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I have the following code:

interface IConverter<T, U>
{
    U Convert(T obj);
}

interface IBusinessEntityConveter<T, U> : IConverter<T, U>
    where U : BusinessEntity
{
}

class LookupConveter<B> : IBusinessEntityConveter<Lookup, B>, IConverter<Lookup, Moniker>
    where B : BusinessEntity, new()
{

    #region IConverter<Lookup, Moniker> Members

    public Moniker Convert(Lookup obj)
    {
       //...
    }

    #endregion


    #region IConverter<Lookup,B> Members

    public B Convert(Lookup obj)
    {
       //...
    }

    #endregion
}

I am getting this error:

Error 2 'Convertors.LookupConveter<B>' cannot implement both 'Convertors.IConverter<Microsoft.Crm.Sdk.Lookup,B>' and 'Convertors.IConverter<Microsoft.Crm.Sdk.Lookup,Microsoft.Crm.Sdk.Moniker>' because they may unify for some type parameter substitutions

Is there a way to specify that T isn't a business entity?

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You are breaking rule #1 of overloading, you cant overload methods just based on the return type. This fails long before the generics issue. –  leppie Oct 18 '10 at 13:38
    
@Ieppie: What? What does that have to do with the error message? –  Timwi Oct 18 '10 at 13:39
    
@Timwi: Even if you could fudge the generics issue, it will still fail due to 'broken' overload. –  leppie Oct 18 '10 at 13:39
    
Even if there was a way to specify that T isn’t a BusinessEntity, you would still have the problem. The problem is that I could declare a LookupConverter<Moniker> and then that would have to implement two copies of IConverter<Lookup, Moniker>, which would make the class’s behaviour ambiguous. –  Timwi Oct 18 '10 at 13:40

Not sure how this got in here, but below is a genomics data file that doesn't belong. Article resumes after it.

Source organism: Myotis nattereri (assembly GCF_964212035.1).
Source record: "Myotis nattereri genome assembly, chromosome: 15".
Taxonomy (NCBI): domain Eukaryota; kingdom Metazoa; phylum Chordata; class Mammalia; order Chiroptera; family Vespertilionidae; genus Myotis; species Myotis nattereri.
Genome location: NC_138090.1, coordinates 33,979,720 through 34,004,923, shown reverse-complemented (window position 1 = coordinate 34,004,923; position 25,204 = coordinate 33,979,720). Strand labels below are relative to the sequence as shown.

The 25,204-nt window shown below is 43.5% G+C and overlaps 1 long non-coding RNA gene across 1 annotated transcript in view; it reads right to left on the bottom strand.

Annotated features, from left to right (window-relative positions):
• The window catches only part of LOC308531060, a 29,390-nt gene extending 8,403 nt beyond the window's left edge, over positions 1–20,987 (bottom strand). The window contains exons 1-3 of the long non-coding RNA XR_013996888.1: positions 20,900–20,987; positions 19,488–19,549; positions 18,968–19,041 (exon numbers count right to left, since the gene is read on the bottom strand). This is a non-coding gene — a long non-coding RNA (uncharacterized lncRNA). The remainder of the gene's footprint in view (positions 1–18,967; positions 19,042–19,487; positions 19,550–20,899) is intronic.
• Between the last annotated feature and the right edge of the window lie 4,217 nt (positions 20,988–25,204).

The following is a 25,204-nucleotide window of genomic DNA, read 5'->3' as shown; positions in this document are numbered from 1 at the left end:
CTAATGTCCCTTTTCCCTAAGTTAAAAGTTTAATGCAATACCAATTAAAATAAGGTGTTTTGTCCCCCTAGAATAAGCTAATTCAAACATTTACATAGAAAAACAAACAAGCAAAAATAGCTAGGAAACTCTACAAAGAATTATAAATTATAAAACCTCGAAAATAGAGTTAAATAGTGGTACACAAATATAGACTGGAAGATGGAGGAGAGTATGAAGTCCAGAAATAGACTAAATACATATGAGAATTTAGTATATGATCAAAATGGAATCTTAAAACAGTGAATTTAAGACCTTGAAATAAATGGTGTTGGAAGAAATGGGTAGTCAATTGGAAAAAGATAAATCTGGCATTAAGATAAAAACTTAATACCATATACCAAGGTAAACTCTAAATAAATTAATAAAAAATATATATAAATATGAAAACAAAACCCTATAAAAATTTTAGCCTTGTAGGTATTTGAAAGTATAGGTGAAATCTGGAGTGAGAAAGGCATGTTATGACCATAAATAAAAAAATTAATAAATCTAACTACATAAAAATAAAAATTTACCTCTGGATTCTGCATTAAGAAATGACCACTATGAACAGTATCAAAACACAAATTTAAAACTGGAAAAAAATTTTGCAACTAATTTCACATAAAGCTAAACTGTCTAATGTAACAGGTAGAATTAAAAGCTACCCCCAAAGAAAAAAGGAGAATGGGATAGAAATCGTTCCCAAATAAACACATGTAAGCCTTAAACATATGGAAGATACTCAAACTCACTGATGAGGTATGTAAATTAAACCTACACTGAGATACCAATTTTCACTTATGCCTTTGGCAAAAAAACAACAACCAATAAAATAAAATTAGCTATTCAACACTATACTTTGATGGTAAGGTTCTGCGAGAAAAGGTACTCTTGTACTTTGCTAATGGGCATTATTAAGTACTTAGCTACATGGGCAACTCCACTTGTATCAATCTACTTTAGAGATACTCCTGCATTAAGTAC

1  
The overload issue could be addressed by explicitly implementing one of the interfaces. If that is acceptable, then it is a non-issue. –  Dr. Wily's Apprentice Oct 18 '10 at 15:06

2 Answers 2

up vote 5 down vote accepted

Nope, I'm afraid not. The only options you have are listed here Constraints on Type Parameters

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No, there are no "negative" constraints.

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How would you go around this unability to express resolvance of conflicgs? –  the_drow Oct 18 '10 at 13:34
    
@the_drow: It's hard to say without knowing why you want the same type to convert generically and the specific type. –  Jon Skeet Oct 18 '10 at 13:51
    
A lookup is a type/id tuple that represents a record in the database, converting it to a real type involves accessing a web service and fetching an xml file that is serialized to a DynamicEntity, I then convert the DynamicEntity (which is a BusinessEntity) to a home-coocked strong type. A lookup can also be converted to a moniker which is practically the same as a lookup but with less features and it is used somewhere else in the system and thus I would like to convert it easily. This is not my code, it's Microsoft Dynamics CRM shitty architecture. Only the converters are mine. –  the_drow Oct 18 '10 at 15:59
    
@the_drow: Which bit is forcing you to implement both interfaces in the same class though? –  Jon Skeet Oct 18 '10 at 16:00
1  
@the_drow: No, I don't think it's an important feature - it would add significant complexity with only very rare benefits, IMO. And yes, just go with separate classes. –  Jon Skeet Oct 19 '10 at 6:30

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